I am a migrant, and I have rights.

Where Salvadoran Children Hope to Arrive

With 323 interviews with Salvadoran children deported from Mexico transcribed, translated and coded, I’ll be making several posts about origin, destination and cause in the coming days. Because the Foreign Ministry here is interested in where Salvadoran communities are largest in the US, I am delivering this information first.

301 of 323 (93.2%) wanted to reunite with a family member or close friend who s/he considered family in the United States. The largest number (12%) wanted to go to New York. Of the 39 children who hope to arrive there, 10 are female and 29 are male. The second largest number (11.8%) wanted to end up in Los Angeles, California or Houston, Texas. Of the 38 kids hoping to reach LA, 14 are female and 24 are male. Of the 38 hoping to reach Houston, 17 are female and 21 are male. In fourth, 31 (9.6%) wanted to go to Virginia, 13 of whom are female and 18 of whom are male. In fifth, eight females and 11 males wanted to be in Maryland, for a total of 19 (5.9%). Twelve (3.7%) were headed for Dallas, Texas: four females and eight males. Another eleven (3.4%) hoped to arrive to Atlanta, Georgia: two females and nine males. Boston, Massachusetts followed as the eighth most common destination, with 10 children (3.1%) headed there: two females and eight males. Rounding out the top ten are North Carolina and Tennessee, where nine (2.8%) each wanted to arrive: four females and five males to NC and two females and seven males to TN. Other locations with five or more include: Washington, DC, New Jersey, and San Francisco, CA.

As you can see, the list is a mixture of states and cities. Children — and their family members — were often unable to name a city within a state, with cities in California and Texas being the exceptions. Specifically, if participants were headed for “Washington,” they struggled to state whether they meant the state or city. Fifteen of 323 (4.6%) were unsure where in the United States they would live. Nine (2.8%) said they were going to live with both parents, even though their separated or divorced parents lived in states hundreds of miles from each other (for example, California and New York or Florida and Texas). Six (1.9%) did not know where their relative lived.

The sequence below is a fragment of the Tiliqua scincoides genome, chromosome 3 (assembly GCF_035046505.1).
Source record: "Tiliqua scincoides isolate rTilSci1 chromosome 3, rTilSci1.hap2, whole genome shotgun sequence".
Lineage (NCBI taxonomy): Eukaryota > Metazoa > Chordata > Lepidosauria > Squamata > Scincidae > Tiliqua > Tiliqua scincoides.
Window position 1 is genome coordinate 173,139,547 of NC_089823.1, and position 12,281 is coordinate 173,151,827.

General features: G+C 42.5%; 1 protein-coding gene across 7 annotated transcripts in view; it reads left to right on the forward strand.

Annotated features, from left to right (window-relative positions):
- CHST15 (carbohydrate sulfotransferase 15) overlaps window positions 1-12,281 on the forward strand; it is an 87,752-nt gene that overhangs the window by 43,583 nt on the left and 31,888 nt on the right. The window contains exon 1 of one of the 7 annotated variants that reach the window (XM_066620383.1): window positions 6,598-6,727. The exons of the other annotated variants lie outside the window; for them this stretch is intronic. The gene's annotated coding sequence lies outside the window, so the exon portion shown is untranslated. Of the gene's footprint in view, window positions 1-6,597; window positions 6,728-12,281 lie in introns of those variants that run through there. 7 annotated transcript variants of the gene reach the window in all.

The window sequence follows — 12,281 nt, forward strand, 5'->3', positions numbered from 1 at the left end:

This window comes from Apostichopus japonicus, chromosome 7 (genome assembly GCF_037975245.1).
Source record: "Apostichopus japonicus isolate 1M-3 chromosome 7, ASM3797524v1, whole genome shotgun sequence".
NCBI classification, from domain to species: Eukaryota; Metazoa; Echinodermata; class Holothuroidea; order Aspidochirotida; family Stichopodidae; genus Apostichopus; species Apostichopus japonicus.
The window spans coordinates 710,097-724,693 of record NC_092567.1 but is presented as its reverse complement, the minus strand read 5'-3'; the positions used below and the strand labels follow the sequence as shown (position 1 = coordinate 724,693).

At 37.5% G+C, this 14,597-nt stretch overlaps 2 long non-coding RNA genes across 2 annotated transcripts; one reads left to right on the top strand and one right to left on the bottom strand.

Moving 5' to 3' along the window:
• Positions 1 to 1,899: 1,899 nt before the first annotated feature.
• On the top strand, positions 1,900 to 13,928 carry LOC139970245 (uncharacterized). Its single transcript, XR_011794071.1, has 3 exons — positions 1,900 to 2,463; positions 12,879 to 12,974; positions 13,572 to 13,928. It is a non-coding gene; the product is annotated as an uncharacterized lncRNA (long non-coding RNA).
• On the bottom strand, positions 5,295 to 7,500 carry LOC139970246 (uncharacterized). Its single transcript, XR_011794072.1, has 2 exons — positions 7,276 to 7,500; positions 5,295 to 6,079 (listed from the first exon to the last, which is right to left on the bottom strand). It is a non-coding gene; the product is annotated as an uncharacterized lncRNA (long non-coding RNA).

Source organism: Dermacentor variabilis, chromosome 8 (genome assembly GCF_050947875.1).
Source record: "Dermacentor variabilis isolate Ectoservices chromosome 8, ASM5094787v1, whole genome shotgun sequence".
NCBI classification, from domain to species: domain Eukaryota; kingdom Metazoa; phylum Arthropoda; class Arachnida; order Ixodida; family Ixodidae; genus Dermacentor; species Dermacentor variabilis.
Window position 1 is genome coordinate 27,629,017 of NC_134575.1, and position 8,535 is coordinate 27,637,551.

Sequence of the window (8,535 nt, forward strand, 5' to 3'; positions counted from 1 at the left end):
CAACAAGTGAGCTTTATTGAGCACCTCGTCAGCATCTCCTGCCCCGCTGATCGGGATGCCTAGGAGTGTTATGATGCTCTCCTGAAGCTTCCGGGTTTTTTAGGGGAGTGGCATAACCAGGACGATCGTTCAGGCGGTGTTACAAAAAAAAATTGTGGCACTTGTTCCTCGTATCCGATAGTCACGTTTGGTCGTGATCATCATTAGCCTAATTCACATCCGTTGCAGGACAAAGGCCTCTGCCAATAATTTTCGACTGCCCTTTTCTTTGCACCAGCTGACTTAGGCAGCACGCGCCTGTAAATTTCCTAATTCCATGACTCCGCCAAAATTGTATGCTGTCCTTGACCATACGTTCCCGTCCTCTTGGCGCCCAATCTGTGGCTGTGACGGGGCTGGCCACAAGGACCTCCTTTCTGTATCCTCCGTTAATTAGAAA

Ten of 323 (3.1%) wanted to arrive to the United States but do not have family or friends there. They also could not name a city or state where they hoped to reside.

Three of 323 (0.9%) wanted to stay in Mexico. All three were females and were traveling with other family members who had already resided there for two years or more. One family fled El Salvador when they could no longer pay the neighborhood gang’s renta, and the other left to escape their husband/father’s abuse.

Finally, nine of 323 (2.8%) did not respond to this question. In reality, their bus was leaving, and we ran out of time. Everyone to whom I’ve posed the question has responded.

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